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Old Posted Oct 3, 2019, 11:39 PM
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Affordable Housing on Transit Land

Affordable Housing on Transit Land

September 27, 2019

By Dan Reed

Read More: https://shelterforce.org/2019/09/27/...-transit-land/


Nearly 1 in 3 households (and 47 percent of renter households) are cost-burdened, meaning they pay more than 30 percent of their income on rent. And among the lowest-income households, many are simply pushed out of the housing market entirely, leading to a substantial increase in homelessness. The number of unsheltered homeless people in California grew by 25 percent between 2014 and 2018. During that same time, it doubled in Colorado, and increased by 80 percent in Washington state.

- This trend is particularly acute in large coastal cities, where population growth, high land costs, and difficult bureaucratic climates make it especially hard to respond to the need for housing. Land values, particularly on the West Coast, have increased significantly since 2012. Many of the nation’s largest metropolitan areas are also adding households at a faster rate than they’re issuing new home permits. These areas also happen to be where the most jobs and economic opportunities are. — The result is a perfect storm: young households flock to these areas to find jobs and put down roots in starter homes, while older households are downsizing, which together create increasing pressure for an already overstretched supply of affordable homes.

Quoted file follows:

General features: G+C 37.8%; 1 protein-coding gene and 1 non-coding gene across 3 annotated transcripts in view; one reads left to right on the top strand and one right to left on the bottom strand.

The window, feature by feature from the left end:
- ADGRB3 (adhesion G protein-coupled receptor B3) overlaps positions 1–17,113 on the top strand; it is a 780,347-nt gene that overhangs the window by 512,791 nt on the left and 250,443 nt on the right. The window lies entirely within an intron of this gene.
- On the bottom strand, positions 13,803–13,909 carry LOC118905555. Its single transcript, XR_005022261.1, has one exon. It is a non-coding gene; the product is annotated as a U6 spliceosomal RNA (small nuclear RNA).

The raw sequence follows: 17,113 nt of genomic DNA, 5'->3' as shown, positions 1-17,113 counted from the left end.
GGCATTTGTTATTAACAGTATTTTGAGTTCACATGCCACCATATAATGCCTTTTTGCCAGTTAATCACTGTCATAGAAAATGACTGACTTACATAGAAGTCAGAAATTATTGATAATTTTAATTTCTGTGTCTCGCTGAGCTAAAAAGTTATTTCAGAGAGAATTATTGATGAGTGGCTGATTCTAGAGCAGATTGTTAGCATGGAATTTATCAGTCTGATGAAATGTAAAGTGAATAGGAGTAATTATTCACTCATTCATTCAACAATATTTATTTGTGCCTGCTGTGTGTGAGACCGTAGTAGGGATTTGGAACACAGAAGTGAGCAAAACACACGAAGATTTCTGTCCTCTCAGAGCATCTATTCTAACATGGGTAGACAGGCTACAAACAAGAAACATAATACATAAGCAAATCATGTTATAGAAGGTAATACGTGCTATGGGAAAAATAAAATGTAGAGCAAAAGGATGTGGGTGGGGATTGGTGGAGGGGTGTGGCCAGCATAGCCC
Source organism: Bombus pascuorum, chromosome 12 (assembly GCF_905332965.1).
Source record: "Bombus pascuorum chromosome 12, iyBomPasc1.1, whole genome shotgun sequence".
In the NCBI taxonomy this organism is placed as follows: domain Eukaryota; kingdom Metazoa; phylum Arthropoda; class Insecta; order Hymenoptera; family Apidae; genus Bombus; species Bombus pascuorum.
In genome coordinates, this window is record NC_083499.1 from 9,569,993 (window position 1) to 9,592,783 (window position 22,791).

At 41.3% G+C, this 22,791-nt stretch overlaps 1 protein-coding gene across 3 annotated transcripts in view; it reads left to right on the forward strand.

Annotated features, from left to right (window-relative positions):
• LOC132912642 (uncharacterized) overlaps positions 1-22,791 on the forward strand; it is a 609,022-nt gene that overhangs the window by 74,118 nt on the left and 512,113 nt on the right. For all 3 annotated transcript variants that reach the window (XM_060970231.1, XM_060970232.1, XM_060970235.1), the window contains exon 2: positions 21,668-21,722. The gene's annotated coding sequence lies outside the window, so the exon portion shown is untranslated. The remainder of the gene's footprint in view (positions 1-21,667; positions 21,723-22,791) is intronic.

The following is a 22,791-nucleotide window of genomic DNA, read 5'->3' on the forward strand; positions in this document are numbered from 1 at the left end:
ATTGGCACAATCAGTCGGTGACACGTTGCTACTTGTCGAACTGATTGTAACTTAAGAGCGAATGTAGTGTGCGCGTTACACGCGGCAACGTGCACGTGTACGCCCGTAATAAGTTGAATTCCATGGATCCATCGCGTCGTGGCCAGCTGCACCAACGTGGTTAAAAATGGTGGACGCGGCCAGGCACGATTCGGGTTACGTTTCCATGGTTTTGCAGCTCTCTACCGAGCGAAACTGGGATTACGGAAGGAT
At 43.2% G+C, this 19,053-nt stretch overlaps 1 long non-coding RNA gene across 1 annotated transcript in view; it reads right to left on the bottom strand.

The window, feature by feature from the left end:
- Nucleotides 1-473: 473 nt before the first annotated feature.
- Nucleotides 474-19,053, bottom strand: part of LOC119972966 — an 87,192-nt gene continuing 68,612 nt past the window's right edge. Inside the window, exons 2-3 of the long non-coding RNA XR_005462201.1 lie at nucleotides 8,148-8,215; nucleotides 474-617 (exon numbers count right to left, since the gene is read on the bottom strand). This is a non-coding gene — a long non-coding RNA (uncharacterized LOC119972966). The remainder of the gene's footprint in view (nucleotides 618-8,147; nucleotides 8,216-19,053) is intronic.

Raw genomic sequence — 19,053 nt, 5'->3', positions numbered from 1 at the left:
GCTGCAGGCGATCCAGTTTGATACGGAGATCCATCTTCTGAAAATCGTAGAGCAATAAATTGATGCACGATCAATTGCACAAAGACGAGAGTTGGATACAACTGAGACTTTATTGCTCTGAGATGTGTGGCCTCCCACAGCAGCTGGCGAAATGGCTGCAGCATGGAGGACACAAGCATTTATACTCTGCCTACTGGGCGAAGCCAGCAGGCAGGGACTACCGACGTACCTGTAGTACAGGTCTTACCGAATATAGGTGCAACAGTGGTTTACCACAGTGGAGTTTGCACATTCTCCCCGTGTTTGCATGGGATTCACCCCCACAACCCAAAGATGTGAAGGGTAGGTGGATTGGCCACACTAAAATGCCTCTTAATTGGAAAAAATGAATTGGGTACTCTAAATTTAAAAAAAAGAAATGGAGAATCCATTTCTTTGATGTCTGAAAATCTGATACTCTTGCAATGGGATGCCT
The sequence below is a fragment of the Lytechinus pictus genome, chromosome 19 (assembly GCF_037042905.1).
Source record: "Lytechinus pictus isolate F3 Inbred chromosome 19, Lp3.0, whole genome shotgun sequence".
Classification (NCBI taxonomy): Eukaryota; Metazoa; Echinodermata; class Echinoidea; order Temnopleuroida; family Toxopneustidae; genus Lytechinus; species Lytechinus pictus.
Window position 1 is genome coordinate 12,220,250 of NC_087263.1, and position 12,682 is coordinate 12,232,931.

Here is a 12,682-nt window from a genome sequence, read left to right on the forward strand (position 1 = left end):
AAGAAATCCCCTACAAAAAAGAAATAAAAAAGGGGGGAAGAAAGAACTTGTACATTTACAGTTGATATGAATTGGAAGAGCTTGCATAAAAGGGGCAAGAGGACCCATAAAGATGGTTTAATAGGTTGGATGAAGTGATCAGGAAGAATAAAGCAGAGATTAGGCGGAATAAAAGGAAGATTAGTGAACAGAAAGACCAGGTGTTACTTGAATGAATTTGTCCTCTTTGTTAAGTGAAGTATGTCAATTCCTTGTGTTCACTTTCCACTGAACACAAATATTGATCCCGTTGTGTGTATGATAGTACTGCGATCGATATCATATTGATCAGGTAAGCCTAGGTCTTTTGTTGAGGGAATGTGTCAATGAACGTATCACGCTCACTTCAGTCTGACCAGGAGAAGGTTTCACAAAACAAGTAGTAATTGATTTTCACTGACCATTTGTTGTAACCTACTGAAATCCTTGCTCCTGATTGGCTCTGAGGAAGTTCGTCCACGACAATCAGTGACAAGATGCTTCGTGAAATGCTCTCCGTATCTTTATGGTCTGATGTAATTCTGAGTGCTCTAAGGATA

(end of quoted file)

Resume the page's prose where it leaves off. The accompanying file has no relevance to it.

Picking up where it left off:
- Meanwhile, public transit providers are struggling to make ends meet. Many agencies are in a vicious cycle: the increased use of ride-hailing and bike-sharing services means fewer riders, creating a decline in revenue, which, along with the chronic lack of funding, results in further service cuts. It doesn’t help that in many communities, an affordable housing shortage has displaced lower-income riders who typically rely on transit. — Phil Washington of Los Angeles Metro once said, “I don’t want to build new tracks, I want to make sure people can live near our transit.” It is this same spirit that is behind affordable housing advocates finding new allies in public transit agencies.